Archive for ‘Marriage in the News’
The World Family Map is an annual report that compiles data from around the world to monitor the health of families worldwide. Focusing on factors affecting family structure, the WFM found varying numbers of cohabitating couples and children born outside of marriage, with the majority of children living with both parents.
The Institute for Family Studies recently reported on two studies that explored the link between physical aggression and cohabitation in young adult couples. The studies found that cohabitating couples are more likely to experience aggression in their relationships than those who are married or dating and not living together.
January 2017’s 60 Minutes/Vanity Fair Poll surveyed over 1,000 Americans on their views of marriage. Results show that, overall, Americans are supportive of monogamy, working hard in marriage, and long-term marriages.
The Institute for Family Studies recently published research results that confirms previous similar studies: those who regularly attend religious services are less likely to divorce than those who don’t.
A recent study surveyed married couples about the most important factors in a successful marriage. The results showed that religious beliefs are seen as less integral to marital success than other aspects.
When it comes to raising children in faith, new research has shown that mothers tend to be more influential than fathers on the religious experience of their children.
A new study has taken a different approach on studying the consequences of divorce, comparing in what ways divorce affects couples with children and couples without.
Divorce affects all members of the family in one way or another. While past research has emphasized the effects of divorce on young boys, a recent study brings insight into how marital instability negatively affects young girls.
A recent study explores the alarming trend of rising unemployment rates among men of working age and its social, cultural, and moral consequences.
A recent study focused on the effect the happiness of a spouse has on a person’s health. Results found that a happy spouse positively affects the physical well-being on their significant other, resulting in a happier life together and better marriage.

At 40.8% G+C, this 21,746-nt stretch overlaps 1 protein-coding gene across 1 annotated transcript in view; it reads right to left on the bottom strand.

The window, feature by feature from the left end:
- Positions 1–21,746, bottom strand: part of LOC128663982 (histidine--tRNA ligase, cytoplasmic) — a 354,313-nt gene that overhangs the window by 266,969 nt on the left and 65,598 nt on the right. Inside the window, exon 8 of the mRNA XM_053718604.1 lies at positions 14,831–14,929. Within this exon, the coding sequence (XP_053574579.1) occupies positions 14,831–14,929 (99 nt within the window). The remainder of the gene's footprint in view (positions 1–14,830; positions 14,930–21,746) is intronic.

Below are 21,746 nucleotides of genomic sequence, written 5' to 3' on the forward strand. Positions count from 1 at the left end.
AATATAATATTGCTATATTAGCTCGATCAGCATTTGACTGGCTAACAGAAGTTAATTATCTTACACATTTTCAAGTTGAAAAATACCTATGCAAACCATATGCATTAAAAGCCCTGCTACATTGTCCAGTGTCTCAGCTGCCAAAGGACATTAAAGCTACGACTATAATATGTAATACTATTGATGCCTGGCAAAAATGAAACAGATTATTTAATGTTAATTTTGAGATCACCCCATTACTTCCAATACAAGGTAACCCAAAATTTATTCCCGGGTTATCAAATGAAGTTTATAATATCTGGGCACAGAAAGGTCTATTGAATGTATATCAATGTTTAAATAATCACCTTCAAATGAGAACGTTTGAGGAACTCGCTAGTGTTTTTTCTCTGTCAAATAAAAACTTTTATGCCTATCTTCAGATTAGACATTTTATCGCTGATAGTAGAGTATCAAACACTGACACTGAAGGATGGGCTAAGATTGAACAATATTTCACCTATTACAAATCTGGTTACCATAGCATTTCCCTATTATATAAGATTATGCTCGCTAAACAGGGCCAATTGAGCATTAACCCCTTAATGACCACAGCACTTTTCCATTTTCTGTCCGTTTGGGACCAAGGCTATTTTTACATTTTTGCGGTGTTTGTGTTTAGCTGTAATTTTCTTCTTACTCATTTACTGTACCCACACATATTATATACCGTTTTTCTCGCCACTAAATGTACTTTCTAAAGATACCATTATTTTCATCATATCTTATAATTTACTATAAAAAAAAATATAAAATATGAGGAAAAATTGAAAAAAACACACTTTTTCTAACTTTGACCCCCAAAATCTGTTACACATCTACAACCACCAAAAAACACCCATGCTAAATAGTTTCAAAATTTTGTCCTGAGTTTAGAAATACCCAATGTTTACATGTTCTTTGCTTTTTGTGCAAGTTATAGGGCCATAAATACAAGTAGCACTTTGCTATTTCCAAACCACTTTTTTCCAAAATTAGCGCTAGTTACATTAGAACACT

In a world where multitasking is sometimes seen as a necessity, parents are facing a challenge in balancing work life with home life. A recent study explored how frequent parental technology use in the home can negatively affect both parents and children.
A recent study found that children of divorced parents are less likely to identify as religious or regularly attend religious services. These results have important implications for Church ministries involved with engaged and married couples.
A recent lawsuit whereby four women are suing for infertility treatment provides an opportunity to reflect on Church teaching about fertility, infertility, children and marital love.
In her recent article published on the University of Houston’s website, Marisa Ramirez discusses the findings from new research which studied “boomerang” fathering and female adolescent depression. The results indicate that even the ambivalent presence of a biological father could decrease stress and depression in adolescent girls.
In her newly published article in the blog of the Institute for Family Studies, Alysse ElHage discusses potential contributors to the increased acceptance of marital infidelity amogst American adults. The research indicates that pornography could be a major influence on the statistics.
Scott Stanley and Galena Rhoades recently published an article in the blog of the Institute for Family Studies evaluating the effects of cohabitation on individuals, their relationships, and on society as a whole. The research indicates that cohabitation can negatively affect future marriages in profound ways.
Jenet Erickson recently published an article in Deseret News that evaluates the effects of religious devotion on society as a whole. The research indicates that strong religious participation positively impacts marriages and families.
Tracy You recently published an article in Daily Mail that evaluates the effect of the one-child family policy on divorce rates of couples born in 1980. The interference of parents could be possible contributor to increased divorce rates. Nonetheless, divorce is becoming more common amongst ‘post-80s’ Chinese couples.
Tara Bahrampour evaluates the difference in the number of young adults who lived at home in 1960, compared to the number of young adults who live at home today. Additionally, she analyzes the decreased percentage of young people who are currently getting married. Marriage and leaving the family home are less practiced than they used to be.
Jane Gordon Julien delves into the unspoken effects of divorce on adult children and the lasting impact on their lives.
Joy Smith looks at some problems that plague young men from working class families, specifically those in Chattanooga, TN and how employment, education, family life, and marriage are intertwined.
Mitch Pearlstein, PhD recently published a report through the Center of the American Experiment which sought to answer the question of whether or not America’s religious traditions can in fact strengthen marriage. And Minnesota leaders said yes.
In Tech Insider, Kelly Dickerson takes a look at the concept of monogamy (fidelity) within marriage and whether or not that concept retains its relevance in current society.
The recent trend of sologamy, or self-marriage, seem to be linked to the narcissistic culture. Strong, holy marriages are needed as much as ever, if not more.
Neuroscience confirms what happy spouses know: empathy – especially entering into your spouse’s joy – strengthens marriage.